I started asking to go to the bathroom way too often in Mrs. Domaracki’s class, especially when she was about to check homework and I hadn’t done it. It wasn’t a good plan—she always checked mine when I got back—but it delayed things a bit. I got a good sense of when she was as about to check, raised my had and then wandered slowly to the girls bathroom with its pale green walls and three stalls with low walls. I sat on the toilet and read a chapter in a book or thought up what I wanted to write in my next “book “ about secret passages and baby-sitters. Or I did math problems or recited in my mind facts about the Solar System until I couldn’t anymore because it had been more than five minutes and I had to scurry back to class.
A few times I wasn’t alone in there. One time, there were three other girls. They were bigger than me, probably fifth graders. They didn’t sit on the toilet and think. They climbed on the stall walls and looked over and said, “Boo!” to each other. They locked the doors and slithered out under the stall doors. I was quiet in my stall and a girl’s head and upper body appeared over one of the sides. “Sorry,” she said when she realized I wasn’t one of her friends, that they weren’t alone. She giggled and the three of them left.
I saw them a few more times before I started to imagine the bathroom as my jungle gym like these girls did. One time, when I was trying to get out of getting my homework checked, I went to the bathroom as usual. I sat on the toilet and thought about my latest story, trying to invent exotic last names for my characters. But my mind drifted as I listened to the silence around me. I was alone and no one was coming. I climbed to standing on the toilet. Then I stepped onto the toilet paper dispenser and grabbed onto the top of the low wall that separated the stalls. I looked over the other stall, same as mine, and then hoisted myself onto the top of the wall, turned my body around and climbed down into the other stall. Then I locked the door, got on my stomach and slithered out on my stomach under the stall door like I had watched the fifth graders do. It made me oddly happy to think that the next person who came in would have to climb or slither to get into the two stalls I’d been in that day, since they were both locked from the inside.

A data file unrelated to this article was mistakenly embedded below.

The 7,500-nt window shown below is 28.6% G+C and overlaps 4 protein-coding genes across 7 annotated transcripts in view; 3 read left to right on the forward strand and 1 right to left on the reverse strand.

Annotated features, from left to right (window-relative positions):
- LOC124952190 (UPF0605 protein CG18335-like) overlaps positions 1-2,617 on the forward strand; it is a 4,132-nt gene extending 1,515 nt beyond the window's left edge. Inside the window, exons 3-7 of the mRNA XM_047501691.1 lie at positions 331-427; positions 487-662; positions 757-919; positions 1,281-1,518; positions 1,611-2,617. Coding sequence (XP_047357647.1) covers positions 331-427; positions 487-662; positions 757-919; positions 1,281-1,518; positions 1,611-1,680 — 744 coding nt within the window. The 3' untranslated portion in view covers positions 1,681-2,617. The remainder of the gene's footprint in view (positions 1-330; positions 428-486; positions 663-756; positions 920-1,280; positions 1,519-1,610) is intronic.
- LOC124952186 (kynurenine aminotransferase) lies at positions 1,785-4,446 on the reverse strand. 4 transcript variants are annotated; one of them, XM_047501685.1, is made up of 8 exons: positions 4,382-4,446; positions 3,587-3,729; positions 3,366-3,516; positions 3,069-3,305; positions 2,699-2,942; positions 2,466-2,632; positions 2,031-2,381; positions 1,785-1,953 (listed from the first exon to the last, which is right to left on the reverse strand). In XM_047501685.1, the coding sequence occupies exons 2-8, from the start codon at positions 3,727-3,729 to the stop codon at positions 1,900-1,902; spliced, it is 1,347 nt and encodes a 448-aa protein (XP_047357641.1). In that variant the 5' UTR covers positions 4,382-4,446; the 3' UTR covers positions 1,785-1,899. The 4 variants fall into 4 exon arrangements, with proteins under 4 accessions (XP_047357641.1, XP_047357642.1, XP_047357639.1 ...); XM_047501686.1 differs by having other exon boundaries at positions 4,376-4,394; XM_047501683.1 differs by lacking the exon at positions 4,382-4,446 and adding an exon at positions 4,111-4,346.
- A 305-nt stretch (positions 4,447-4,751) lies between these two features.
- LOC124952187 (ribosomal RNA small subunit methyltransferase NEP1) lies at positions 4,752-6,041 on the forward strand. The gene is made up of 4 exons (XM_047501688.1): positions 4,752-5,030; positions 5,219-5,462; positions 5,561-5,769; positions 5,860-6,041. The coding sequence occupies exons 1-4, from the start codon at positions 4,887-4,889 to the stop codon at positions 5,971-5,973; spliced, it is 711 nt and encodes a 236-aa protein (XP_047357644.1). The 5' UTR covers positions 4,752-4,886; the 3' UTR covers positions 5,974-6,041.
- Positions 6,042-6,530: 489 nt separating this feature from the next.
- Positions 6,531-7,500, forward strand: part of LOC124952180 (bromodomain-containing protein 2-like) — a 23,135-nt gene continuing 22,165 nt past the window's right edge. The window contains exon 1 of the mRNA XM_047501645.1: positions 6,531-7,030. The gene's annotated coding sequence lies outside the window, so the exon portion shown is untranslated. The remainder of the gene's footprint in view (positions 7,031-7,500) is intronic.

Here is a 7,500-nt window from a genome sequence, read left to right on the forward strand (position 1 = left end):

Once my whole body was through, I lifted my stomach and got on my hands and knees, then stood up. And then I saw Mrs. Domaracki in the entrance of the bathroom, staring at me.
So this is an excerpt from a chapter from a project I’m working on called Eclipses of Jupiter. It’s in its infancy still, but it’s about growing up with albinism and being legally blind in my crazy family, and all the school and social implications. It’ll also focus on blind camp and related programs when I get into teenage years. This chapter, which will be broken up into installments and posted over the next few weeks, is all about fourth grade, which was a bit of an epic school year.
Next Segment in this Piece: Caught in the Act